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The postal survey is both bizarre and typical in the history of Western marriage

Timothy Jones writes in The Conversation (8.9.17) that changes to marriage laws around the world have, historically, met with strident opposition, so it's no surprise that same-sex marriage in Australia has had its own tough road to tread.

'The High Court’s decision to allow exceptional government spending on the marriage postal survey makes way for the latest bizarre, but typical, episode in the history of political responses to changing social attitudes to marriage.

'The voluntary postal survey is unique and bizarre, in that no government has yet conducted such a statistically unreliable exercise in gauging public opinion on a contentious social issue. Yet it is typical, in that political responses to social change in areas of sex and morality are usually slow, fiercely contested, ideologically confused, but nonetheless important.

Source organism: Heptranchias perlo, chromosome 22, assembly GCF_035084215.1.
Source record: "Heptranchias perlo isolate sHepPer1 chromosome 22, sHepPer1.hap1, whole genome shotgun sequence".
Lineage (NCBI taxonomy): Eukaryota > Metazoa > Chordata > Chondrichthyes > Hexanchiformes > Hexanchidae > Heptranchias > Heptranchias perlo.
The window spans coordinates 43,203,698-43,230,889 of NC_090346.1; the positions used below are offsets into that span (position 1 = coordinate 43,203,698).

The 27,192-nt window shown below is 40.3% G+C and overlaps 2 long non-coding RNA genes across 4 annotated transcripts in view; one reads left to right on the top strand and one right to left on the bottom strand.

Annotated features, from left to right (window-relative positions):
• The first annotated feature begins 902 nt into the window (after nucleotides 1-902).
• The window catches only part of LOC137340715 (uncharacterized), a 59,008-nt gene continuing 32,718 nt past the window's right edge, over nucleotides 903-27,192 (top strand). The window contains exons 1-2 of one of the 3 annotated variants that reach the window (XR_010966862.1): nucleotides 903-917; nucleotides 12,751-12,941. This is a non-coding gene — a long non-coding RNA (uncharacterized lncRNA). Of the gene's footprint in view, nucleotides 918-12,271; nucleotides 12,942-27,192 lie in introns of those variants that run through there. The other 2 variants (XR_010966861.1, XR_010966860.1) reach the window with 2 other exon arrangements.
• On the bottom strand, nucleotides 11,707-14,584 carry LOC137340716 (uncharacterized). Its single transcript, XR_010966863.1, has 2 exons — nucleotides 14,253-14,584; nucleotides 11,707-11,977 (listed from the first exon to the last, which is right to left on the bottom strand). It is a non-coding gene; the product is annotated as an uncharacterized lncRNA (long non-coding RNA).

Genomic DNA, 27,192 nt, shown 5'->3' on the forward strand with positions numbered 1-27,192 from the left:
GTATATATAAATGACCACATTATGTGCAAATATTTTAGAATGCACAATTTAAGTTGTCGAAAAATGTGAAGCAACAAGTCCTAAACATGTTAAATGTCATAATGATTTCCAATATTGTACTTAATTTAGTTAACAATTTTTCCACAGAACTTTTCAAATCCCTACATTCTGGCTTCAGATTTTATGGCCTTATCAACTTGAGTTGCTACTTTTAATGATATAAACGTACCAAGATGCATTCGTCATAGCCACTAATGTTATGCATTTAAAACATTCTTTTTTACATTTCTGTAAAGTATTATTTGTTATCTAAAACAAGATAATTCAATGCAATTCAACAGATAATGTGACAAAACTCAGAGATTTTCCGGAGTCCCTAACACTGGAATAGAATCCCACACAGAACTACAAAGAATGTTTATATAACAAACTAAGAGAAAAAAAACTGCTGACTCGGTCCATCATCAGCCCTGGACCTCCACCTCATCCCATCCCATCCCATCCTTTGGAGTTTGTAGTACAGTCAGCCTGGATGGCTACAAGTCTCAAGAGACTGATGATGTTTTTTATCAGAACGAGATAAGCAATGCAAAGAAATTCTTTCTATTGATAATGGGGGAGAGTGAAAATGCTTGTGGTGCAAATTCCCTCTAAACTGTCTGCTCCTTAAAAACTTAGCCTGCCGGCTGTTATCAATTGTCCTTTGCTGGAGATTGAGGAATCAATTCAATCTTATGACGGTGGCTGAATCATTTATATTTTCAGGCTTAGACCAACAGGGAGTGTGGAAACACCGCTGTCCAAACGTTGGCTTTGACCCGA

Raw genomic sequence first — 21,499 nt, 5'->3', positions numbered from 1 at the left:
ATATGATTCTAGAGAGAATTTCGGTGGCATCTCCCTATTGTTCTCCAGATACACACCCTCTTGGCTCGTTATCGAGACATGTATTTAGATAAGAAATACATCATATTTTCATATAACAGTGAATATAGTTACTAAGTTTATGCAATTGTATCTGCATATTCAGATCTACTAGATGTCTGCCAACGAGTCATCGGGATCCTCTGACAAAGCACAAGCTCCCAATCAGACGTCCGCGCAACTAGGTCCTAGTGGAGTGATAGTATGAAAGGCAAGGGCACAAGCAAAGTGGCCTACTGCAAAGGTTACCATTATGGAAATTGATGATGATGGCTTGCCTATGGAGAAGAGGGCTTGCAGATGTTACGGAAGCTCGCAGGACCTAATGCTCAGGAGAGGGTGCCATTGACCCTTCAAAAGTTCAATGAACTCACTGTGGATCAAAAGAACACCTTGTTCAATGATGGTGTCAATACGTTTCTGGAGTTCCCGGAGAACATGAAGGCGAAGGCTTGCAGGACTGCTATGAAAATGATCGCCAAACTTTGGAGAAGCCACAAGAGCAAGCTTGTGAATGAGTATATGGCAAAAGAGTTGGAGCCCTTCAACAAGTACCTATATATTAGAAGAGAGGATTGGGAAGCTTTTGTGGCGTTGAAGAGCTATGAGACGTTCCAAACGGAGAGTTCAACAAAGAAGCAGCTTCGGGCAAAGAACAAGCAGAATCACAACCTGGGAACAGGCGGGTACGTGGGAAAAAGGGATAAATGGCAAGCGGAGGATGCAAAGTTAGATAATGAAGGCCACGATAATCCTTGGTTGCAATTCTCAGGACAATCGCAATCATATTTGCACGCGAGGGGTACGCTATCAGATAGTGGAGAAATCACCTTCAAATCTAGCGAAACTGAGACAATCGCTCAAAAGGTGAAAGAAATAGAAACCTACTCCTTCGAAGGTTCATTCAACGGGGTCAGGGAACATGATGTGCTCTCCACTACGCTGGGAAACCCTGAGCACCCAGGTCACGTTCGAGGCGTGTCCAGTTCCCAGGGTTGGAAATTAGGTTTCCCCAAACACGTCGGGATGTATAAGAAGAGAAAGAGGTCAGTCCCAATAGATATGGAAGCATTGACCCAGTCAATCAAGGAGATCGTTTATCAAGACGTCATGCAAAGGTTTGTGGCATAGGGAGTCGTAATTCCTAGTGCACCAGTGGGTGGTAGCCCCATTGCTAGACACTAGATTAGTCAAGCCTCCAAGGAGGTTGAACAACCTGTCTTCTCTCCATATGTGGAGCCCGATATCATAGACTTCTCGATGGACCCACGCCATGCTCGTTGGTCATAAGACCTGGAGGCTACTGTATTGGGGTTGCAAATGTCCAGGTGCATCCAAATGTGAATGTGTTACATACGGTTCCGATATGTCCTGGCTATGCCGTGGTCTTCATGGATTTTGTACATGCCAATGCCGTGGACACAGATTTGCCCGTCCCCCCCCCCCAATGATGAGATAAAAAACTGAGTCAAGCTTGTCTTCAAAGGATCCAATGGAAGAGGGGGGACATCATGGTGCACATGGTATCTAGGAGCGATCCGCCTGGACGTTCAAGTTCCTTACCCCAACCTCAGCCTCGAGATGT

'The slow and strange political processes in Australia over the political recognition of same-sex marriages are actually typical of those around the world. The legislative histories of many previous changes to marriage law have been far longer and more drawn out than the recognition of same-sex marriage in Australia is likely to be.

'… As the postal survey goes ahead, we can expect to see more of these novel arguments from the “no” campaign. But it’s important to remember that legal change around marriage is historically slow, and that this debate is not about religious values, but community values. Specifically, it is about how we value LGBTI people, their relationships, and their families.'

 

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